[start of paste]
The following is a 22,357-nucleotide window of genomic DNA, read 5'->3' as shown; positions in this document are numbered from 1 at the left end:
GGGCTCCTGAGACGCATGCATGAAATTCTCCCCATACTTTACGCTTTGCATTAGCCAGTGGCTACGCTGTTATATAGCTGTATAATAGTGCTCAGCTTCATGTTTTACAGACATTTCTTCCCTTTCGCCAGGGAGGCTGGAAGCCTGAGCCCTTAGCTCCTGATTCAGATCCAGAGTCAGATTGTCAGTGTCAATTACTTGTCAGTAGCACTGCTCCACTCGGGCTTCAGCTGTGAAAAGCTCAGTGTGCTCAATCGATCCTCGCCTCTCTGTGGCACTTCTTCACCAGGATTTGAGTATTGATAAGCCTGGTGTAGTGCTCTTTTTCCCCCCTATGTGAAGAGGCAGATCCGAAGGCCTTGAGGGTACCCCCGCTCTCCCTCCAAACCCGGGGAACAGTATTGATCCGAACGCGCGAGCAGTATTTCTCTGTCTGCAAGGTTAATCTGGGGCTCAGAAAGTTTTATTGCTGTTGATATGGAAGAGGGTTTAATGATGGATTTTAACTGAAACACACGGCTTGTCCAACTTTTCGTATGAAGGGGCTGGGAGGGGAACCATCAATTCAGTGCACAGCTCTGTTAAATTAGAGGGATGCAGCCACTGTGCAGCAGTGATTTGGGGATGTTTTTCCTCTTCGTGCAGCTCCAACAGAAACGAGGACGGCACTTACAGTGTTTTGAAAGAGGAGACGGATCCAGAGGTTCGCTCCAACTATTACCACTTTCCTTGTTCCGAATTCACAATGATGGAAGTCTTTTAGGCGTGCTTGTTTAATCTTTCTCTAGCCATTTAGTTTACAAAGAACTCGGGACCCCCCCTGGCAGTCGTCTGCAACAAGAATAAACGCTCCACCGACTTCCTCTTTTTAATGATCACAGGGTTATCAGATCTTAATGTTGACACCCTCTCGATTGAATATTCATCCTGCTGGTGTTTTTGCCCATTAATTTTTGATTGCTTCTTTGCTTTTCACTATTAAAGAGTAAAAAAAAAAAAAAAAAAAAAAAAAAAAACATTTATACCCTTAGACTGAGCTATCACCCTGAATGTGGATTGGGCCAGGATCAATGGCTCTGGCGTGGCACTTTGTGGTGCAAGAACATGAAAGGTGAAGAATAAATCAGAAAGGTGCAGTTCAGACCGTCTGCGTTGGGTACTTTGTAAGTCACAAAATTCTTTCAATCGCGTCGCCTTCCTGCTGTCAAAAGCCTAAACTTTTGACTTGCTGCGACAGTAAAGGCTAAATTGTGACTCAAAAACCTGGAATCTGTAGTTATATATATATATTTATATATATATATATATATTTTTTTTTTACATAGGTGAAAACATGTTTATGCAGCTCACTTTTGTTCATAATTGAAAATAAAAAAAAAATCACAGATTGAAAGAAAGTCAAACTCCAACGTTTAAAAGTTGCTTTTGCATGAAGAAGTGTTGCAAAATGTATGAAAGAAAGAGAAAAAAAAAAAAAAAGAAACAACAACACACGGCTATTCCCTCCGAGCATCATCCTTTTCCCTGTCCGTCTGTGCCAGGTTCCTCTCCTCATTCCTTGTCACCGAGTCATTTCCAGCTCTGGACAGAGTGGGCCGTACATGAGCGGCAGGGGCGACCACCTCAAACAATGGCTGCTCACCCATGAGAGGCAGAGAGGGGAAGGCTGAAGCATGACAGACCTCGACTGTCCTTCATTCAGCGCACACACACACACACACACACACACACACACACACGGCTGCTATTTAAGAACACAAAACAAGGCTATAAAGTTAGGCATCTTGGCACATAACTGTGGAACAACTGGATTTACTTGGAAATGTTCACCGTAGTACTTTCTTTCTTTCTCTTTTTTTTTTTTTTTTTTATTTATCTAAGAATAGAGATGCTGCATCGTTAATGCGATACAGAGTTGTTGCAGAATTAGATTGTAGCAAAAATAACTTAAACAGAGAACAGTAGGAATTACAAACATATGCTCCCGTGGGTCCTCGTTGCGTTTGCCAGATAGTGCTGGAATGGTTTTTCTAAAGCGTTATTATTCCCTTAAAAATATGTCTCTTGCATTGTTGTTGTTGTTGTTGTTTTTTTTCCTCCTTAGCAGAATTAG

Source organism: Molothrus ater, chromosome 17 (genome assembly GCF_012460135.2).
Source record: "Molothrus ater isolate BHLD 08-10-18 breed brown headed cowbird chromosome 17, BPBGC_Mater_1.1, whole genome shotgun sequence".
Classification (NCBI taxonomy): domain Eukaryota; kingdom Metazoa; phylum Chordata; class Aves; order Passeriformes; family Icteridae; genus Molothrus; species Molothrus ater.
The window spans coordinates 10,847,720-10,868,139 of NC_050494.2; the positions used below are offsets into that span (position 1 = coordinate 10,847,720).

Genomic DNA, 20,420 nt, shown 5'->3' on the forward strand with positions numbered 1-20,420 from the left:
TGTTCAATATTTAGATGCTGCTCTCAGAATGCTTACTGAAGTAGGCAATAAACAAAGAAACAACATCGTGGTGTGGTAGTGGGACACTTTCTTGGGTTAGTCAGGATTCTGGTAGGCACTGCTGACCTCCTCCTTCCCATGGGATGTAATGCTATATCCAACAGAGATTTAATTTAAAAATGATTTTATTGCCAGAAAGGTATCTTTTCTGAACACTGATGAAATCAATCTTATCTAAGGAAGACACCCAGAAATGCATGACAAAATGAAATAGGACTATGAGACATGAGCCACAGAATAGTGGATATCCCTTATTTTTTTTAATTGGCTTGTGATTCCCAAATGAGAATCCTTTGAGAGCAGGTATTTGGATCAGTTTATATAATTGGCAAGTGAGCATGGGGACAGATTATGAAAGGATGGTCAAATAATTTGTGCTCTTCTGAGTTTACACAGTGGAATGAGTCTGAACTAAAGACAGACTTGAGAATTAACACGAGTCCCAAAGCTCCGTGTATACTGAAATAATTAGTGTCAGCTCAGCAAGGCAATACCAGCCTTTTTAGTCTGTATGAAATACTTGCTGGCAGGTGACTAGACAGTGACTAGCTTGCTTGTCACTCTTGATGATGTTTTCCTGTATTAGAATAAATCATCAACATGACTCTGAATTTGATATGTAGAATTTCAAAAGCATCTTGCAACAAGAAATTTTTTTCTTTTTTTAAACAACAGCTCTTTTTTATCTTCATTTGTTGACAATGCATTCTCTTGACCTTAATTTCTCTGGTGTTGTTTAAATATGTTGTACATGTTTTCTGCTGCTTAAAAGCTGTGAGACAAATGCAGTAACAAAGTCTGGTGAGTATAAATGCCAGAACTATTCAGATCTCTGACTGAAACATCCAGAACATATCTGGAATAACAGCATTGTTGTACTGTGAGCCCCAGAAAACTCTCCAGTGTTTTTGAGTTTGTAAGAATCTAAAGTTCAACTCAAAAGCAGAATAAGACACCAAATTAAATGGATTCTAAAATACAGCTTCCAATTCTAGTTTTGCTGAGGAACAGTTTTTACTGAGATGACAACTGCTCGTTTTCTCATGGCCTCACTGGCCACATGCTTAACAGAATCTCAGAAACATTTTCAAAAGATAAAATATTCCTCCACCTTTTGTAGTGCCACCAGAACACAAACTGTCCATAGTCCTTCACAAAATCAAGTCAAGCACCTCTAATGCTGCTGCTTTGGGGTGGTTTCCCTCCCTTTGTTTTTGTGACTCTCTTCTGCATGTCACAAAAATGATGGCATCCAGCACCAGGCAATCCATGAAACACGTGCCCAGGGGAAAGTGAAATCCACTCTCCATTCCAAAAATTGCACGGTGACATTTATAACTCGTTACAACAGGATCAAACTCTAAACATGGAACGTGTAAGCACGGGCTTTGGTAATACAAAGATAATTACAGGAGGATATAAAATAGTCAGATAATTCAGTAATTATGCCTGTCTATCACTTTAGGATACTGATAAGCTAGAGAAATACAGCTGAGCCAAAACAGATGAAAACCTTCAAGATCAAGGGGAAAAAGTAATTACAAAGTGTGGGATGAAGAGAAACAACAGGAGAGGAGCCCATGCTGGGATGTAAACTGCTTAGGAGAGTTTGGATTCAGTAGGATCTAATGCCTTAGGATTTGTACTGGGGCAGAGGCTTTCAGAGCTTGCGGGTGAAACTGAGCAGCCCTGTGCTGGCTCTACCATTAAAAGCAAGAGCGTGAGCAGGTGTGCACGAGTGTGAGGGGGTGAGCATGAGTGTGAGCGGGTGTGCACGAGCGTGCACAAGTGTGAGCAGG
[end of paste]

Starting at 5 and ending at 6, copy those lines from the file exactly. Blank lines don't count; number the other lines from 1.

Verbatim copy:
Classification (NCBI taxonomy): domain Eukaryota; kingdom Metazoa; phylum Chordata; class Aves; order Passeriformes; family Icteridae; genus Molothrus; species Molothrus ater.
The window spans coordinates 10,847,720-10,868,139 of NC_050494.2; the positions used below are offsets into that span (position 1 = coordinate 10,847,720).